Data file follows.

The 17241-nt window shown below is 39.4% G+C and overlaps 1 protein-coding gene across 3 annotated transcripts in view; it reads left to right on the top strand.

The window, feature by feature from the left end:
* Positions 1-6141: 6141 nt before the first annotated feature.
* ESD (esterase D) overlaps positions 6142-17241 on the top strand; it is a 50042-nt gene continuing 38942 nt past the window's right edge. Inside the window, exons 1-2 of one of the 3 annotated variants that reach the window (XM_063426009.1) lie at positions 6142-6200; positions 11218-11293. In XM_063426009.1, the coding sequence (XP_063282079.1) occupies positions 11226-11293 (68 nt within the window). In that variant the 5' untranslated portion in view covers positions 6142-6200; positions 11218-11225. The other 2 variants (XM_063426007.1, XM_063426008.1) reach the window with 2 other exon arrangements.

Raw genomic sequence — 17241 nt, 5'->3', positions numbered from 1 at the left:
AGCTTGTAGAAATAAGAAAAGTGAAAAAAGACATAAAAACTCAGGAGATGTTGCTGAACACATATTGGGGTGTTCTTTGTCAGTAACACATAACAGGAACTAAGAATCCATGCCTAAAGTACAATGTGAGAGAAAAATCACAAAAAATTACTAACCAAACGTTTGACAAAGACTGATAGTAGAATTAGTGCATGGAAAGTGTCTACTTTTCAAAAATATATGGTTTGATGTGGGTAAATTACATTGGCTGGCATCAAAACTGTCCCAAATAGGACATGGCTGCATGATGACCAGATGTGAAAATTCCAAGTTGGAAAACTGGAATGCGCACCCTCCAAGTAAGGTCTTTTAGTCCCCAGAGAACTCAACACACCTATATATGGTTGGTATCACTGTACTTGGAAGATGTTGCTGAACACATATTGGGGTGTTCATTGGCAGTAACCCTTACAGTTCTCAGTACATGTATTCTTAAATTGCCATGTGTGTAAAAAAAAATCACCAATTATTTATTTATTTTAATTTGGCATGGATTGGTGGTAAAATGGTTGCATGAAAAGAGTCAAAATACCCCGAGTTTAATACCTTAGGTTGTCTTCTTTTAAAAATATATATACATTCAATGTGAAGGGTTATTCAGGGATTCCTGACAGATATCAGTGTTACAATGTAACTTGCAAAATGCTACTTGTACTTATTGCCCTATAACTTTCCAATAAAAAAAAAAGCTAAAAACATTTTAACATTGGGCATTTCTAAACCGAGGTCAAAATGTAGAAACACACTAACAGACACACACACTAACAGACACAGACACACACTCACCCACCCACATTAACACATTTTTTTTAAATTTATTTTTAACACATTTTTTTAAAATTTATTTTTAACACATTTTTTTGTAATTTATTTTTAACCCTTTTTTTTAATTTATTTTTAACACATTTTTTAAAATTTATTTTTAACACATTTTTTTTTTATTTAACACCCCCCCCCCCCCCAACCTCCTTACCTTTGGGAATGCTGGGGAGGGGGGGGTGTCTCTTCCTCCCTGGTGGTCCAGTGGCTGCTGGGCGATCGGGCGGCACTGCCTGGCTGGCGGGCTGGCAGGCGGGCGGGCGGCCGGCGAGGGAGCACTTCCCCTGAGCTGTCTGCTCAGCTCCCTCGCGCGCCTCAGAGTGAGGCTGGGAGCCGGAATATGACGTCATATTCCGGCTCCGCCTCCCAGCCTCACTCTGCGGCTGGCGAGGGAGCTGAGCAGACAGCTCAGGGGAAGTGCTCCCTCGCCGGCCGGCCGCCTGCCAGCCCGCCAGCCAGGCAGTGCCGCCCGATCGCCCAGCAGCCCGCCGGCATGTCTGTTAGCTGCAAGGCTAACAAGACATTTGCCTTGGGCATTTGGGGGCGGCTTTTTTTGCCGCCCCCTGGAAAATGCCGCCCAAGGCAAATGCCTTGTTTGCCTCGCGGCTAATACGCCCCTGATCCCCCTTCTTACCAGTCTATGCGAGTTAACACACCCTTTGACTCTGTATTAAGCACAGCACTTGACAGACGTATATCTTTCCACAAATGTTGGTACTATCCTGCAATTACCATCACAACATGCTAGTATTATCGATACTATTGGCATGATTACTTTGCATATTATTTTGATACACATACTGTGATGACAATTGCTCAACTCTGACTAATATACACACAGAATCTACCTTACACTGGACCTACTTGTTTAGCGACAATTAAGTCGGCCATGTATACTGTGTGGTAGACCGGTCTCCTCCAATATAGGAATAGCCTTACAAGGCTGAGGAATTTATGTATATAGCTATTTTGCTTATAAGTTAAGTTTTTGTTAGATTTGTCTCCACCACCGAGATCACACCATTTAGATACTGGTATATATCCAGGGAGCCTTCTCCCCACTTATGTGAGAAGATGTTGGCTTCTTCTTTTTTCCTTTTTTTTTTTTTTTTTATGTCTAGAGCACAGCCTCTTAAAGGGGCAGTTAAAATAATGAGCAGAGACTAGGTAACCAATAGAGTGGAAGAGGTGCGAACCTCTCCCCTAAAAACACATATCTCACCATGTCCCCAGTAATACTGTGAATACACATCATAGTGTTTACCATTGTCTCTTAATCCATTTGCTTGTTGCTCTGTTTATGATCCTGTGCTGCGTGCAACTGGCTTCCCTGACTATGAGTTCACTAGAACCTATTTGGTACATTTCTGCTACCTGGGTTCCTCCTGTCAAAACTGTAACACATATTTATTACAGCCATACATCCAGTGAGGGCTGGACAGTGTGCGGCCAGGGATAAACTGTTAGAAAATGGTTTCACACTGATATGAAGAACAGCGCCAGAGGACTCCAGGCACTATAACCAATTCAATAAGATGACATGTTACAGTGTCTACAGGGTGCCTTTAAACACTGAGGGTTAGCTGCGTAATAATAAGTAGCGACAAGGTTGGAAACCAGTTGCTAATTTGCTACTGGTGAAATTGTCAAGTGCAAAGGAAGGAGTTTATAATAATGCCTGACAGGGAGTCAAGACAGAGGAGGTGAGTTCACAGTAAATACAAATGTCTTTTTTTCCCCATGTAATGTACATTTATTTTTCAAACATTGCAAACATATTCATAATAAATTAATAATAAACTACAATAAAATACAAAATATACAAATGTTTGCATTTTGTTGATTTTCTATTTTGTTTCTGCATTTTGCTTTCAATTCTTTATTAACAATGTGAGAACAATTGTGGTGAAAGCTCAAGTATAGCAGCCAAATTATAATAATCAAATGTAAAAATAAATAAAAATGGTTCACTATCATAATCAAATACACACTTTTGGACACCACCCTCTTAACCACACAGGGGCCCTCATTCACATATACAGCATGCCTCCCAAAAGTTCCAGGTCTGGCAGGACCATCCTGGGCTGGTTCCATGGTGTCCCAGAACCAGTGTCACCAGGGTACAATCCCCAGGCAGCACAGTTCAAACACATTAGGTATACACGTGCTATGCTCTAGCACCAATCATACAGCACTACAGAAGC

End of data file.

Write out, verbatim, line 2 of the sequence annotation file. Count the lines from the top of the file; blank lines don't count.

The window, feature by feature from the left end: